Table 1 reports summary statistics for the variables used to estimate wage models for both the starting wage and “all wages” samples. Table 2 contains a cross-tabulation of highest grade completed (*S*1) and degree status (*D*). It is clear from these distributions that *S*1 varies considerably within *D* category. A comparison of the coefficient of variation across columns reveals that *S*1 varies far more within each dropout category than within each degree category; this conforms to the notion that *S*1 measures progress made toward a degree and is therefore relatively homogenous among degree holders. However, if we instead ask how often *S*1 falls within the expected range for that particular degree category (less than 12 for high school dropouts, 12 for high school graduates, 12–15 for college dropouts, 16 for college graduates, and more than 16 for graduate degree holders) we find the most noise among the graduates: *S*1 is as expected for 97 percent of high school dropouts and 94 percent of college dropouts, but only 85 percent of high school graduates and 79 percent of college graduates. These patterns suggest that there is ample variation with which to identify independent wage effects of *S*1 within each degree category.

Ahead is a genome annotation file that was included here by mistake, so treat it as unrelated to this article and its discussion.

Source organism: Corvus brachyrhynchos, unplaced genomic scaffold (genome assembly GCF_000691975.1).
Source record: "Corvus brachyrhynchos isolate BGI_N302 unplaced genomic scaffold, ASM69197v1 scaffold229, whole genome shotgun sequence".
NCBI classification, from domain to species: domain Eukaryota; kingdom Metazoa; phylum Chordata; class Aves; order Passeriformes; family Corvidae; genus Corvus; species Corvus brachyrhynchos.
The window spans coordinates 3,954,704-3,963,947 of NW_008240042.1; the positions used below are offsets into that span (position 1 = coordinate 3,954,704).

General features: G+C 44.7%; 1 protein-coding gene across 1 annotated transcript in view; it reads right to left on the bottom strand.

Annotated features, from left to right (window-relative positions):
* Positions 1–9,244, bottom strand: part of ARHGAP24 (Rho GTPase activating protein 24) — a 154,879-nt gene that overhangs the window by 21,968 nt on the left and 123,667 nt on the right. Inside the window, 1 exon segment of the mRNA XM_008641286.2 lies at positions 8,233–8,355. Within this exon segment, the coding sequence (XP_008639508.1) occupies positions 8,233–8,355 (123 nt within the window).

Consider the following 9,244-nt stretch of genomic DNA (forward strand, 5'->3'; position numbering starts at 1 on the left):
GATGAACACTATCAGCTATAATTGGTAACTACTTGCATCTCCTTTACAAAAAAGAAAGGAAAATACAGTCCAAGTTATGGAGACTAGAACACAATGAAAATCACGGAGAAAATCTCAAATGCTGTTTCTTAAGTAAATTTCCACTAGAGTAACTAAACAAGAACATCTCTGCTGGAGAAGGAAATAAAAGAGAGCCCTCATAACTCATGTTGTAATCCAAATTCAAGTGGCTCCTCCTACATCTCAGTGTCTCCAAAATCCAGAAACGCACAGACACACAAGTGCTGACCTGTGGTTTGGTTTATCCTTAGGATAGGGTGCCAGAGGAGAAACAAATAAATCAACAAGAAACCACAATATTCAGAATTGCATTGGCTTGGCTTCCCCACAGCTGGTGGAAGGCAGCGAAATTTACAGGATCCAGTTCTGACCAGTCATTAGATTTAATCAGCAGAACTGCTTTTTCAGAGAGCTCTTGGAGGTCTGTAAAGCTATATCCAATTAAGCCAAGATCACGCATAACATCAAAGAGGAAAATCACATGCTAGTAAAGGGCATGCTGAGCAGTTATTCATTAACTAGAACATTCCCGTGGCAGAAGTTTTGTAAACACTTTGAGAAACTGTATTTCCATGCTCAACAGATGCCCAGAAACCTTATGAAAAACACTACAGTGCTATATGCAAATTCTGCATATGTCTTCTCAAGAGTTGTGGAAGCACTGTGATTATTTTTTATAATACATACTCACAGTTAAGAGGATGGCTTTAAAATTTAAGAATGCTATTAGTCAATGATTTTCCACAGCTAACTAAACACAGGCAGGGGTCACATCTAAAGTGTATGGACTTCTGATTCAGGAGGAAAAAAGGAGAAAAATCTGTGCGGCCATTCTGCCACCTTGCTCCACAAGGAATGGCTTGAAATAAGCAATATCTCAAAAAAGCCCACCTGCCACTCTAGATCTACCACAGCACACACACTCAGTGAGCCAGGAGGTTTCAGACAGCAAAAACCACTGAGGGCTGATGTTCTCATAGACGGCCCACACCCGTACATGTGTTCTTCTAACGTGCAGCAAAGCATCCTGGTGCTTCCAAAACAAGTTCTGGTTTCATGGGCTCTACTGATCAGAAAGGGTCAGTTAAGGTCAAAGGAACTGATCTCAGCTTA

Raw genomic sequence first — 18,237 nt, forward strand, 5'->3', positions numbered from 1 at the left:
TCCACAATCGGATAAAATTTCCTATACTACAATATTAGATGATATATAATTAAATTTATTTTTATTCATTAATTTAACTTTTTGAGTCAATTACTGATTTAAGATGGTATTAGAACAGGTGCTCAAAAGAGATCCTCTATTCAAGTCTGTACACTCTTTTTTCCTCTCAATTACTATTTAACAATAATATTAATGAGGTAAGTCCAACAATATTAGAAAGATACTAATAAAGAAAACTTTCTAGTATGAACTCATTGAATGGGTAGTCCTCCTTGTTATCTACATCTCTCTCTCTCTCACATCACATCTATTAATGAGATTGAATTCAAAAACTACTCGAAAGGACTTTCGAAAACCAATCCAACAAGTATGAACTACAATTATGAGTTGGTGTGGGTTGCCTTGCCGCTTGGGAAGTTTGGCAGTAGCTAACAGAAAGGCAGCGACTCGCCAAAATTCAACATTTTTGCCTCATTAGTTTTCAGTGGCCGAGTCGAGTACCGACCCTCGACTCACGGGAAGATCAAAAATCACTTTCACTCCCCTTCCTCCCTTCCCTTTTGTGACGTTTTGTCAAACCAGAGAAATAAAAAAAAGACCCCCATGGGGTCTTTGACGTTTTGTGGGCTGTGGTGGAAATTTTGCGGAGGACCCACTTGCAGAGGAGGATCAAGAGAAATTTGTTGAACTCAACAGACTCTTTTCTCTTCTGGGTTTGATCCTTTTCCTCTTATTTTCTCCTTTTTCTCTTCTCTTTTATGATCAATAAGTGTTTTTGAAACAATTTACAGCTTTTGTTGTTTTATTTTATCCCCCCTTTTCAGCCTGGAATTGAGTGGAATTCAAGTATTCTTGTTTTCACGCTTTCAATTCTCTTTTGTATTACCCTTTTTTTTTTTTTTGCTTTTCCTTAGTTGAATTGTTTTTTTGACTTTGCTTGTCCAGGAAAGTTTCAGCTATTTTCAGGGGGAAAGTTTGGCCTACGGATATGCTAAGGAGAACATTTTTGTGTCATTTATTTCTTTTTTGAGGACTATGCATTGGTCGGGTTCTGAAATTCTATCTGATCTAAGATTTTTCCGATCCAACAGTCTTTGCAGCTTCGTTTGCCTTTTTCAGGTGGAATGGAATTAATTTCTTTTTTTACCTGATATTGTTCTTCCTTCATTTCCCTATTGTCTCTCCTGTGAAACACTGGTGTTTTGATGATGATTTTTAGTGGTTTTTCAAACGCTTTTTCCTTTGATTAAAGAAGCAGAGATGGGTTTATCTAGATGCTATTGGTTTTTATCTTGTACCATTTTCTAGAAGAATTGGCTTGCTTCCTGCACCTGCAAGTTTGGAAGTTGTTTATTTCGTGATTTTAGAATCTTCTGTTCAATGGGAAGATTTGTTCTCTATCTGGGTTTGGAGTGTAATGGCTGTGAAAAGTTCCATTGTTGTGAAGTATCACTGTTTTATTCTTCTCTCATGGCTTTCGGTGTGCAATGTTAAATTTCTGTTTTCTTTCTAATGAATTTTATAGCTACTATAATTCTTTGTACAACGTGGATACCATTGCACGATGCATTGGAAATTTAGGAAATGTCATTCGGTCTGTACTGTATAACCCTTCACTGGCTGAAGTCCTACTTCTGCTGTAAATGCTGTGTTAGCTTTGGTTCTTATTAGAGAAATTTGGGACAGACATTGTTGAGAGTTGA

Table 3 replicates Table 2, except we now use age at school exit (*S*2) in place of highest grade completed. Using the coefficients of variation for comparison, it is clear that this alternative measure of time in school varies far more within degree category than does highest grade completed. While there is no expected age at which individuals complete each degree category, given that school exit dates can be extended by parttime or interrupted enrollment, it is interesting to note that only 86 percent of high school dropouts leave school by age 18, only 53 percent of high school graduates earn their degrees at age 18, and only 32 percent of college graduates earn their degrees at age 22. In short, age at school exit diverges from *S*1 + 6 as degree attainment increases. The estimates presented in Section V will reveal whether the marginal wage effects of *S*1 and *S*2 differ once we condition on the in-school work experience that explains much of the divergence in these two measures.